For those operating a reach stacker in New South Wales, from 1 July 2017 there is a requirement to hold a high-risk work licence, class RS, ...
Shape up for 2017.
What is your new year’s resolution? Is it to have a look at your business practices and ensure that you are doing everything you can to make certain that your workplace is a fair and safe one?
To help you with this, we have provided our consolidated guide to assist you with making 2017 the best year possible for yourself and your business.
Many small businesses may believe that due to only employing a small amount of employees, that there is no need for employment contracts. Whilst it is not unlawful to have verbal agreements only, an employment contract will stipulate the exact parameters of an employee’s role, and will also allow complete clarity on the employee’s salary.
Another area where employers may also go wrong is that they choose to include their company’s policies and procedures within the employment contracts rather than in a separate document, such as an employee handbook. The issue that this causes is that when a policy or procedure is required to be updated, or a new policy or procedure is implemented, the employment contract must be reissued to and signed by the employee each time.
Sometimes when an employer chooses to terminate an employee, the dismissal is deemed as unjust, unfair or unreasonable because the employer has failed to follow a fair termination procedure.
An employer may wish to terminate an employee for many fair reasons, including poor performance, misconduct, or failure to follow reasonable management instructions. When choosing to dismiss an employee it is best practice to ensure you have provided them the chance to improve and to respond to any allegations made against their performance or behaviour, which should be documented in writing.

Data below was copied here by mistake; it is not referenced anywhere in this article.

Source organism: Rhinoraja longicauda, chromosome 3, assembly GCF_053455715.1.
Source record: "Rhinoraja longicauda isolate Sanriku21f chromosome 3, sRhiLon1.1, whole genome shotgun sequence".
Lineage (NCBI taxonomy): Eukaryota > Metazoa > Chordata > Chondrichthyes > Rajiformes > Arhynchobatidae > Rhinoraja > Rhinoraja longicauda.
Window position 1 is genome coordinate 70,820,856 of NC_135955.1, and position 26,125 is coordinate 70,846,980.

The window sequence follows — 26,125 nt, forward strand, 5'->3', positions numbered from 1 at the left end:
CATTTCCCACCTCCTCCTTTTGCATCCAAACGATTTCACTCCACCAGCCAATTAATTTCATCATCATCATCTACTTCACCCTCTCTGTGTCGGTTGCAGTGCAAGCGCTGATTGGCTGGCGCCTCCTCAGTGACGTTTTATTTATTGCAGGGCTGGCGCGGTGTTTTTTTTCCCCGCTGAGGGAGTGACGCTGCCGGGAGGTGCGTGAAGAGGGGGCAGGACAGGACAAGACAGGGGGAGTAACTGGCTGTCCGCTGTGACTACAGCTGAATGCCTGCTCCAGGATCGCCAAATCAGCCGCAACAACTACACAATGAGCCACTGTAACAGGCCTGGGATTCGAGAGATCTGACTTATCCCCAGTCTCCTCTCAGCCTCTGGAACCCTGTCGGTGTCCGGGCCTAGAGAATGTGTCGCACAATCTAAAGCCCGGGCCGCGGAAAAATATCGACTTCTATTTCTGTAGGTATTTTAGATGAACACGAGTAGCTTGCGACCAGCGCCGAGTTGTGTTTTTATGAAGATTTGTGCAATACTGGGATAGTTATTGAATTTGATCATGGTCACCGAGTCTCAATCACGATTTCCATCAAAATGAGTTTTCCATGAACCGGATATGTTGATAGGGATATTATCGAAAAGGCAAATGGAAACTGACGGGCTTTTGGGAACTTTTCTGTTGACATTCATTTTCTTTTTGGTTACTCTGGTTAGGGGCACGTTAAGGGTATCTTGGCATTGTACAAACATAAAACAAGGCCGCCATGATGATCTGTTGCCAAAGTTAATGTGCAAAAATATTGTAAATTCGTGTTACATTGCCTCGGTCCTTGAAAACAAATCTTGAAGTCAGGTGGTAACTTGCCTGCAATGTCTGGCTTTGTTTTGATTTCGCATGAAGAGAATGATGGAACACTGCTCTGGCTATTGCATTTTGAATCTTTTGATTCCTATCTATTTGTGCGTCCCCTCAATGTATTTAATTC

Correct minimum wage.
In the period of 2015 to 2016 the Fair Work Ombudsman recovered more than $27.3 million for 11,158 workers across Australia who were not receiving the correct rates of pay from their employers.
A minimum wage is the base rate an employee is paid for their ordinary hours of work, and is determined by the industrial instrument the employee is employed under, such as a Modern Award, enterprise agreement or national minimum wage order. Employees cannot be paid an amount that is less than the national minimum rate of pay, even if agreed to by the employee.
The national minimum wage and pay rates under Modern Awards are reviewed by the Fair Work Commission (FWC) each year to determine if an increase is required, based on national living standards.
The national minimum wage will again be reviewed in 2017, with any changes effective from 1 July 2017.
The National Employment Standards (NES) are a set of 10 minimum employment entitlements which apply to every employee in Australia. An employee’s registered agreement or contract may include additional entitlements but cannot exclude or provide for conditions less than those in the NES.
All employees, regardless of their employment status (full-time, part-time or casual) are covered by the NES, however casuals do not get the full 10 entitlements. Casuals, with the exception of regular and systematic casuals, are only entitled to unpaid carer’s leave, unpaid compassionate leave, community service leave and the Fair Work Information Statement under the NES.
For more information on the NES, please refer to our relevant Employer Guide here.
As Australia’s leading workplace relations specialist, Employsure is here to ensure that you and your business are ready to make 2017 the best year it can possibly be. Call us today on 1300 651 415.